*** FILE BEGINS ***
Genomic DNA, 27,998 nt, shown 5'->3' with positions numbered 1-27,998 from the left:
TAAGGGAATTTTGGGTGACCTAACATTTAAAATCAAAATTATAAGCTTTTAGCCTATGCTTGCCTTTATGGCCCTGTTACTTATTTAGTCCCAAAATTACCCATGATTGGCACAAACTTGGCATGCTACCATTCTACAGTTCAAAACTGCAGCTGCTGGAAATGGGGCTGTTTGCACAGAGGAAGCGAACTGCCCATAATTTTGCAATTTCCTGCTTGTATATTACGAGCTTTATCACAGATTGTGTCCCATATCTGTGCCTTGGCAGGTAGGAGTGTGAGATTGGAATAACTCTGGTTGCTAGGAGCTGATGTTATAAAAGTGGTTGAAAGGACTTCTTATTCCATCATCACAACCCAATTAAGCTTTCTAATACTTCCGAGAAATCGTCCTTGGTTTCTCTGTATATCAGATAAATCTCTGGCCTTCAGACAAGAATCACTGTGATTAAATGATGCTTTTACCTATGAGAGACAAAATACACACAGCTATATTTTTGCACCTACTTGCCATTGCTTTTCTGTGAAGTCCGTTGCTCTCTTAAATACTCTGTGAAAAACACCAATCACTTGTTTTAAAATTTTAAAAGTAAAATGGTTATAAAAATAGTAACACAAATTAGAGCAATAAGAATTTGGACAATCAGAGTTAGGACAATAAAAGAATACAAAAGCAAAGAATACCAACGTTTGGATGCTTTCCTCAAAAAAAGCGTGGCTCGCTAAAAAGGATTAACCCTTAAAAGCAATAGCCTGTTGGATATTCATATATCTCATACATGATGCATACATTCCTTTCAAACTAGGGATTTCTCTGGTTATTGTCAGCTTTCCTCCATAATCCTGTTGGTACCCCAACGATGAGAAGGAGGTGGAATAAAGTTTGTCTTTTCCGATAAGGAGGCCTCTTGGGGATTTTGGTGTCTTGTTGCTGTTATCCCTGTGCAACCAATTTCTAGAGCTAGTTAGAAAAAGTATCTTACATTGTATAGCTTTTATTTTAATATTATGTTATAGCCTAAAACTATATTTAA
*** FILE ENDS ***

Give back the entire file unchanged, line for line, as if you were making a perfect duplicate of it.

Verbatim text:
Genomic DNA, 27,998 nt, shown 5'->3' with positions numbered 1-27,998 from the left:
TAAGGGAATTTTGGGTGACCTAACATTTAAAATCAAAATTATAAGCTTTTAGCCTATGCTTGCCTTTATGGCCCTGTTACTTATTTAGTCCCAAAATTACCCATGATTGGCACAAACTTGGCATGCTACCATTCTACAGTTCAAAACTGCAGCTGCTGGAAATGGGGCTGTTTGCACAGAGGAAGCGAACTGCCCATAATTTTGCAATTTCCTGCTTGTATATTACGAGCTTTATCACAGATTGTGTCCCATATCTGTGCCTTGGCAGGTAGGAGTGTGAGATTGGAATAACTCTGGTTGCTAGGAGCTGATGTTATAAAAGTGGTTGAAAGGACTTCTTATTCCATCATCACAACCCAATTAAGCTTTCTAATACTTCCGAGAAATCGTCCTTGGTTTCTCTGTATATCAGATAAATCTCTGGCCTTCAGACAAGAATCACTGTGATTAAATGATGCTTTTACCTATGAGAGACAAAATACACACAGCTATATTTTTGCACCTACTTGCCATTGCTTTTCTGTGAAGTCCGTTGCTCTCTTAAATACTCTGTGAAAAACACCAATCACTTGTTTTAAAATTTTAAAAGTAAAATGGTTATAAAAATAGTAACACAAATTAGAGCAATAAGAATTTGGACAATCAGAGTTAGGACAATAAAAGAATACAAAAGCAAAGAATACCAACGTTTGGATGCTTTCCTCAAAAAAAGCGTGGCTCGCTAAAAAGGATTAACCCTTAAAAGCAATAGCCTGTTGGATATTCATATATCTCATACATGATGCATACATTCCTTTCAAACTAGGGATTTCTCTGGTTATTGTCAGCTTTCCTCCATAATCCTGTTGGTACCCCAACGATGAGAAGGAGGTGGAATAAAGTTTGTCTTTTCCGATAAGGAGGCCTCTTGGGGATTTTGGTGTCTTGTTGCTGTTATCCCTGTGCAACCAATTTCTAGAGCTAGTTAGAAAAAGTATCTTACATTGTATAGCTTTTATTTTAATATTATGTTATAGCCTAAAACTATATTTAA